Study: It ‘Behooves’ PA Fleets to Explore Alt-Fuel Options

Posted by NGT Staff on July 13, 2015 No Comments
Categories : Up Front

A new, state-funded report examines the opportunities and bottlenecks for natural gas and propane autogas as a transportation fuel in Pennsylvania. The main conclusion: It is worth a local fleet operator's time to at least consider a switch to the alternative fuels.

Using a grant provided by the Pennsylvania Department of Community and Economic Development, the Shale Gas Innovation and Commercialization Center (SGICC) commissioned the study. The SGICC says the report is meant to serve as an educational tool for anyone thinking about purchasing or converting to compressed natural gas (CNG), liquefied natural gas (LNG) or propane vehicles, or installing a natural gas fueling station.

Gannett Fleming, a Pennsylvania-based consulting and engineering firm, was chosen to author the study, with assistance from the Ben Franklin Technology Partners of Central and Northern PA's Transformation Business Services Network.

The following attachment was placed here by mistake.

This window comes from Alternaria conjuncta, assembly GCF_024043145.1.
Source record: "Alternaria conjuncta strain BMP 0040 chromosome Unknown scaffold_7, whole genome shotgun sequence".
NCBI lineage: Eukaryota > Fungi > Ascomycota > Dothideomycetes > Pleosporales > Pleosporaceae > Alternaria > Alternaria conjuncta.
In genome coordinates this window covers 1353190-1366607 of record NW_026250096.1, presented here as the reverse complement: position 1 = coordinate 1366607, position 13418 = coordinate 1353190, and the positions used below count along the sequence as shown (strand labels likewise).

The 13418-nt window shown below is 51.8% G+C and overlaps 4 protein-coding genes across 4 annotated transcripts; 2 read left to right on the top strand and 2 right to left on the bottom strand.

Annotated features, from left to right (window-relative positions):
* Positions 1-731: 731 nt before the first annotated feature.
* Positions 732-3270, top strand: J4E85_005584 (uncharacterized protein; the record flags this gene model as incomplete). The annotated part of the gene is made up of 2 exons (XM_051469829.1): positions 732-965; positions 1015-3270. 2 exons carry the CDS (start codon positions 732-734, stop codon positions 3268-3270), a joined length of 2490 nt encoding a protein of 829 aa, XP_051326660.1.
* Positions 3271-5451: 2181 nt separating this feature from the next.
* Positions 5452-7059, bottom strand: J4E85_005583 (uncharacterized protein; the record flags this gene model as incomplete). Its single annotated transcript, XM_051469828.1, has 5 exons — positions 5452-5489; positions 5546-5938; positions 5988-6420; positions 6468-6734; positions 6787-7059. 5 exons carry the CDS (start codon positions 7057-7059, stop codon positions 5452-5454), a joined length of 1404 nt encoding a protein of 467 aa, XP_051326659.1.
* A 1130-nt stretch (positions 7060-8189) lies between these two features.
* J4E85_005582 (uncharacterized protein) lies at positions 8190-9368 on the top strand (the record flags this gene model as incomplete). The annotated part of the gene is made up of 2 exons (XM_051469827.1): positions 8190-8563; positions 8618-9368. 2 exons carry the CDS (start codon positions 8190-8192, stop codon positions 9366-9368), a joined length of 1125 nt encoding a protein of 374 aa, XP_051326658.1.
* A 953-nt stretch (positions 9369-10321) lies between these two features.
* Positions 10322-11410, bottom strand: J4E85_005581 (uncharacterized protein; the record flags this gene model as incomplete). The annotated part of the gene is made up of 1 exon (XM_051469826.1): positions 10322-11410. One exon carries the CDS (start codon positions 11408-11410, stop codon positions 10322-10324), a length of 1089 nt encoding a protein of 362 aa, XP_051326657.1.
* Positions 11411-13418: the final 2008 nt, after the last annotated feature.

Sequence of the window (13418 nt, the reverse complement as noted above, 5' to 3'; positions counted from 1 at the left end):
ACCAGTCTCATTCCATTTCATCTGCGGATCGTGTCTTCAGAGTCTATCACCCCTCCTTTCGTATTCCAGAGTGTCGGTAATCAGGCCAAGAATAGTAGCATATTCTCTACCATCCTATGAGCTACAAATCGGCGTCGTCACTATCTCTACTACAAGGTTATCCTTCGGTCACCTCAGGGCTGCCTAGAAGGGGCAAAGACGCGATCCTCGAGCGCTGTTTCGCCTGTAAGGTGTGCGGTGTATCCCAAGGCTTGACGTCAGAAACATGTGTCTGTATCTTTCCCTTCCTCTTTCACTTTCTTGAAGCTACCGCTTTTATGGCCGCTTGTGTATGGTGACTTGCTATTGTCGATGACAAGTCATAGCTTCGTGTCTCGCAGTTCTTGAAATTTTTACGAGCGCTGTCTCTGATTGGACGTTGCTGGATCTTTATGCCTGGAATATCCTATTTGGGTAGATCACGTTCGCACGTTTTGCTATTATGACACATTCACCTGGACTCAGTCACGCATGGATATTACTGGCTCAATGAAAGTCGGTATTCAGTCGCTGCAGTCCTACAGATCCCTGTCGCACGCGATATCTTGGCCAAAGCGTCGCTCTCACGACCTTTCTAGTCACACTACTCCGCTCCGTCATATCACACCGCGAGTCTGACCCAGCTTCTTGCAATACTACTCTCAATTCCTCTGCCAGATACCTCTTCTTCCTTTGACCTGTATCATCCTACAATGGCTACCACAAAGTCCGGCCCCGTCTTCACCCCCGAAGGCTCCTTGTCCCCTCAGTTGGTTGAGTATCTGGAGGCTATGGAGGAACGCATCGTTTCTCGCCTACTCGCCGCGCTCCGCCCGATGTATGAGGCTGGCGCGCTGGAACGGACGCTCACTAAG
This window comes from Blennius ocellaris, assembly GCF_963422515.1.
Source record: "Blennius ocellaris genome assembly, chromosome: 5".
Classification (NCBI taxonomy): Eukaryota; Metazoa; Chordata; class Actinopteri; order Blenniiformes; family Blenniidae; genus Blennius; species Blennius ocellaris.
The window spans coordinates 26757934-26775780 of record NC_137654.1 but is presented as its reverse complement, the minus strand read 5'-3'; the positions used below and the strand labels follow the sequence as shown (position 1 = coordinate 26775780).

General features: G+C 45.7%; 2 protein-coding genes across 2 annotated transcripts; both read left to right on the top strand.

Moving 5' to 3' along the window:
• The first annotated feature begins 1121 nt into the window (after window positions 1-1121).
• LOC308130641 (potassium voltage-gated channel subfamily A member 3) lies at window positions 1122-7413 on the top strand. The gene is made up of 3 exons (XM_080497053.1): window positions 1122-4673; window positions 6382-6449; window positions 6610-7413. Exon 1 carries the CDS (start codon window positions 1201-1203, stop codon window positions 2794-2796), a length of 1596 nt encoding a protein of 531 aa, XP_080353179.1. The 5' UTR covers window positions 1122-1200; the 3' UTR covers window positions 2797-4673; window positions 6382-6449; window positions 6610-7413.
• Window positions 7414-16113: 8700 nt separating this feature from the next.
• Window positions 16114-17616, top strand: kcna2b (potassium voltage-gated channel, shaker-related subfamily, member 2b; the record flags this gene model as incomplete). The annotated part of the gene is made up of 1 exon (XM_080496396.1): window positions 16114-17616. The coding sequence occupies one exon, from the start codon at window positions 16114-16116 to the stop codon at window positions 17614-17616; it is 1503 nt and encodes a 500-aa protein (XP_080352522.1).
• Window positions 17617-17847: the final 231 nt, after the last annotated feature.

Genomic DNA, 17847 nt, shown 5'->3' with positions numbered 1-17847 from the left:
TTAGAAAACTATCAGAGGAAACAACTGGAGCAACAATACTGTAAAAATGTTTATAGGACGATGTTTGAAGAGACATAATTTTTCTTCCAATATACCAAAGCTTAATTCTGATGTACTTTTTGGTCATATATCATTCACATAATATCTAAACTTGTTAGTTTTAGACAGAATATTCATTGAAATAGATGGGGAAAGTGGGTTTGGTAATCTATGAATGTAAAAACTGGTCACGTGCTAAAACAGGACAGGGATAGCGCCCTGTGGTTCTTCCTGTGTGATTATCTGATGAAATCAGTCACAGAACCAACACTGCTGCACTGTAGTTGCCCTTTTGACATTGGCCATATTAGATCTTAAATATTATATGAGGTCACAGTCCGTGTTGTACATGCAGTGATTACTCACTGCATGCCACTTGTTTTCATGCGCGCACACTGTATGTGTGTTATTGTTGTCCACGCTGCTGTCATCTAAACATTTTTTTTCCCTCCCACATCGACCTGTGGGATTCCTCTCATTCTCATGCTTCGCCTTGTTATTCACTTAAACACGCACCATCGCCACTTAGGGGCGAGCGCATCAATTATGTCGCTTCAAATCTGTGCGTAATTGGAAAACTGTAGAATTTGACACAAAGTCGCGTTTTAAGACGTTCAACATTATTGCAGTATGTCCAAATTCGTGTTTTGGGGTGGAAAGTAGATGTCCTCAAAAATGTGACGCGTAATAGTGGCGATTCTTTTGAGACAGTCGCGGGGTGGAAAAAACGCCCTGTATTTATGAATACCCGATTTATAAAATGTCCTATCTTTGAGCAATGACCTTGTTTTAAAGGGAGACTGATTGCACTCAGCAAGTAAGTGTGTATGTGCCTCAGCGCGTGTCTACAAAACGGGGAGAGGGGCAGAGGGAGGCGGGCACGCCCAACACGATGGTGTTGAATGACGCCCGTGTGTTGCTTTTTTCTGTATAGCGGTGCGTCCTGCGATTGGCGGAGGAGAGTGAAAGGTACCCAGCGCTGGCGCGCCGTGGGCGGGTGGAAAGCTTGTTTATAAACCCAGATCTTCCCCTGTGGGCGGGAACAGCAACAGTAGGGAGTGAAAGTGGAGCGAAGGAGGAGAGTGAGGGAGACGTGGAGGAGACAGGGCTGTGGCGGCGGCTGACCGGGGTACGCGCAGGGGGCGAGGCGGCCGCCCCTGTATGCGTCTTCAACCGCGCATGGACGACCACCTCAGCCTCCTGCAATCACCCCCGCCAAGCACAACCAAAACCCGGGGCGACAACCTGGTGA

“We've been closely following the acceptance and conversion to the use of natural gas or propane in the United States' transportation market – especially in our region over the last few years,” explains Bill Hall, director of SGICC. “There are many options available, which can create confusion and uncertainty.”

Hall notes that the study should be considered just one resource available for interested parties to use as a reference guide.

According to the report, natural gas and propane are increasingly gaining a foothold as alternative fuel sources for Pennsylvania's transportation sector. Across the state, transit agencies and other large fleets are converting from gasoline to natural gas or propane because of cost and environmental benefits. However, the report says the use of natural gas or propane is not limited to large fleets. Opportunities exist for small fleets or individual vehicles, such as midsize delivery vans and trucks, and high-mileage commercial vehicles. Furthermore, the study says opportunities exist to become an alternative fuel station owner.

Some key conclusions of the report include the following: